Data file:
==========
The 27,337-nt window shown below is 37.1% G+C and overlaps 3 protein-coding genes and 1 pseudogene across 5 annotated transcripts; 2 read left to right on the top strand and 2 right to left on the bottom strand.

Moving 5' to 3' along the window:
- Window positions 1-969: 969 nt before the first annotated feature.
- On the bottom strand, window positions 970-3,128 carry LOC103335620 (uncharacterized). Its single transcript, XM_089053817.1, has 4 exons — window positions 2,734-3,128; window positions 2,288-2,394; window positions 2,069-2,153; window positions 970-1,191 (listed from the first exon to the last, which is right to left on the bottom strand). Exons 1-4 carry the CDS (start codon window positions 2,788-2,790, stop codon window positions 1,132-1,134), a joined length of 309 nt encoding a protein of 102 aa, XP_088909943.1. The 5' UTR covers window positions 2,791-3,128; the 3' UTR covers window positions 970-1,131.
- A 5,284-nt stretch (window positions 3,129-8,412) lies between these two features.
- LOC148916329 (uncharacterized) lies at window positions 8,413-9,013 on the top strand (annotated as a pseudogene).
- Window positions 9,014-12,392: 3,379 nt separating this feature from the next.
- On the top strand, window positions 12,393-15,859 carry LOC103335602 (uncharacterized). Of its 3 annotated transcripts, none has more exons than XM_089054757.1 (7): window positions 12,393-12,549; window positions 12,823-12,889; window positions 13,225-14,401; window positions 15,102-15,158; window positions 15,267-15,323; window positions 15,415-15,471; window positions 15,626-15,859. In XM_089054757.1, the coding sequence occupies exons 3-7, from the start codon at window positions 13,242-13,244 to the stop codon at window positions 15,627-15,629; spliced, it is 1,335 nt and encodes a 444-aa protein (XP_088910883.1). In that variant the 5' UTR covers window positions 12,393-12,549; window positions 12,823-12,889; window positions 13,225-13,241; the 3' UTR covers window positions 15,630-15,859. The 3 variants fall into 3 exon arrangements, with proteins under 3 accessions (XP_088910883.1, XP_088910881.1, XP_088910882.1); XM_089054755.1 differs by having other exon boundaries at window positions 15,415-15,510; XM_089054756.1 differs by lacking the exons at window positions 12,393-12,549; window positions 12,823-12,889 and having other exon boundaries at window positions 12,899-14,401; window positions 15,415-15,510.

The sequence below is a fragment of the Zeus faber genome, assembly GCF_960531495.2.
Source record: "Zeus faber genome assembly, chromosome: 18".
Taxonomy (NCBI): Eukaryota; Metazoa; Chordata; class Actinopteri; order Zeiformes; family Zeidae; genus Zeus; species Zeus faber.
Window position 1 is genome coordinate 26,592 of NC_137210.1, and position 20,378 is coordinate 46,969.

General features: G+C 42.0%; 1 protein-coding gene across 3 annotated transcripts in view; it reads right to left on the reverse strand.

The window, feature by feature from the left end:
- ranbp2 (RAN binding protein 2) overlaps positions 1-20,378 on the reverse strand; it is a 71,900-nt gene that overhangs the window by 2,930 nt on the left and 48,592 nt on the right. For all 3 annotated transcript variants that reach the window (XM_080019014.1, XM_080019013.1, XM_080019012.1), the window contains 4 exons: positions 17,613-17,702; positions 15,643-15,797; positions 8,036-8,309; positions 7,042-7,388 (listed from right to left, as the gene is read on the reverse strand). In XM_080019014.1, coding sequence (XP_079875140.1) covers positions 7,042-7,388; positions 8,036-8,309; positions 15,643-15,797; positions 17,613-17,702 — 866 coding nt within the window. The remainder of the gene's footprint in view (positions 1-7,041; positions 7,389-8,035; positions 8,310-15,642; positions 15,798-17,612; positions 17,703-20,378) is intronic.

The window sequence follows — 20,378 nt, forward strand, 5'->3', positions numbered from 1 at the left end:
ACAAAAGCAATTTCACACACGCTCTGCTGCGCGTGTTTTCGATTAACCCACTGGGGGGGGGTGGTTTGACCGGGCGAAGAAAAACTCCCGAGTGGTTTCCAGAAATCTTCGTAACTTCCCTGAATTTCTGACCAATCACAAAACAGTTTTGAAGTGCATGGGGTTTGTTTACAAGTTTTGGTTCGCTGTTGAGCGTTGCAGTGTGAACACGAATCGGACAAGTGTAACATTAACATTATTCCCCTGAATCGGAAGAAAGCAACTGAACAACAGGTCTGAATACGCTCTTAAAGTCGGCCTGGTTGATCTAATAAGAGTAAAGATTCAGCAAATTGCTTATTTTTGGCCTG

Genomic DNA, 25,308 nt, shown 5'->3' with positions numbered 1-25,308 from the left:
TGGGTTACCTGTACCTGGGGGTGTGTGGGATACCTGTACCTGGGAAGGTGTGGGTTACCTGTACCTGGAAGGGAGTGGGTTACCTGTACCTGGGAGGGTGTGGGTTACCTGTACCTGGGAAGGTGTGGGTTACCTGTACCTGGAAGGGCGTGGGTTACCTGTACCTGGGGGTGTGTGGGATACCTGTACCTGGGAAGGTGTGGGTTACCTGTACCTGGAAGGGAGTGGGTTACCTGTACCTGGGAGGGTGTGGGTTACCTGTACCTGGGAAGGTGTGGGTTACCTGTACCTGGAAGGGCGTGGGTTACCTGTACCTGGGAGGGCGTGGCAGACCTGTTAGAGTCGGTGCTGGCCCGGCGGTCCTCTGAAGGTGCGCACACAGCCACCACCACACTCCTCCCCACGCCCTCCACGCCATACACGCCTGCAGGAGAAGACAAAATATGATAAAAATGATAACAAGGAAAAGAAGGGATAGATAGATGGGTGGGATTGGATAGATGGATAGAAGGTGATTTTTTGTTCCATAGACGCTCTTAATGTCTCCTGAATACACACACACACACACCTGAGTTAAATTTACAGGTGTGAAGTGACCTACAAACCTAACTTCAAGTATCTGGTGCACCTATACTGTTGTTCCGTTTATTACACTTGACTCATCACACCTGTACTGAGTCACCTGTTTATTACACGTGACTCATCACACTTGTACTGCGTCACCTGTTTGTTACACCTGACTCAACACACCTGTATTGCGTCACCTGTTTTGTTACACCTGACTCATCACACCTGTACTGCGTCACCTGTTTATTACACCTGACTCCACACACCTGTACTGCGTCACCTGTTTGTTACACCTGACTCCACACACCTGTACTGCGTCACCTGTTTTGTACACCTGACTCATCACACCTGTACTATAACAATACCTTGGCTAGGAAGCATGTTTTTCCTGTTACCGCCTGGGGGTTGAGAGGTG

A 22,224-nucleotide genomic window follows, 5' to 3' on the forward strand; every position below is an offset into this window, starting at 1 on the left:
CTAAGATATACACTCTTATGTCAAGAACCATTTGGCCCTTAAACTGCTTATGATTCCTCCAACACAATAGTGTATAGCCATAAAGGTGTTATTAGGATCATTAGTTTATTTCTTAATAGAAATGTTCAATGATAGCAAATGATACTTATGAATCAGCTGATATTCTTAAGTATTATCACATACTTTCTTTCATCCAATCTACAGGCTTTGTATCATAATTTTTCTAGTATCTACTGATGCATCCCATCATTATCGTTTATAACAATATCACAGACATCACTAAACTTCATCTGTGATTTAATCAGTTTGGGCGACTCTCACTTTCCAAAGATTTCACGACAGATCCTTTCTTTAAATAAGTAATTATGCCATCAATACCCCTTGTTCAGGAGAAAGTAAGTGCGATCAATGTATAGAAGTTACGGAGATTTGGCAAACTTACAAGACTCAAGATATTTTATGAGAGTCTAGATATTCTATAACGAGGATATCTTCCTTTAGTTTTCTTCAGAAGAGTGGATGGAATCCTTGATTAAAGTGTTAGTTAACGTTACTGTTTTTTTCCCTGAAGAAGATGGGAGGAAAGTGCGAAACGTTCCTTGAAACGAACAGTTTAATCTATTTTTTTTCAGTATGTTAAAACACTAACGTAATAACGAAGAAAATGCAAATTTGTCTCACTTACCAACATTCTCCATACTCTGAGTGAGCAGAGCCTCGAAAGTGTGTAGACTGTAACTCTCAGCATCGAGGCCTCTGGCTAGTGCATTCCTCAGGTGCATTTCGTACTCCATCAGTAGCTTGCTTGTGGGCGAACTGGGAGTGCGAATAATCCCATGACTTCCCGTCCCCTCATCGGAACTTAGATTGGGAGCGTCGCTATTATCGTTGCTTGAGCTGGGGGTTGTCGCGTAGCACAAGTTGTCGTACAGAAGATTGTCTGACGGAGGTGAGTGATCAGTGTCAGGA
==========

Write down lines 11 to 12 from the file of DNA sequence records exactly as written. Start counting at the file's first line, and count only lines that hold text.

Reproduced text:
Taxonomy (NCBI): Eukaryota; Metazoa; Chordata; class Actinopteri; order Zeiformes; family Zeidae; genus Zeus; species Zeus faber.
Window position 1 is genome coordinate 26,592 of NC_137210.1, and position 20,378 is coordinate 46,969.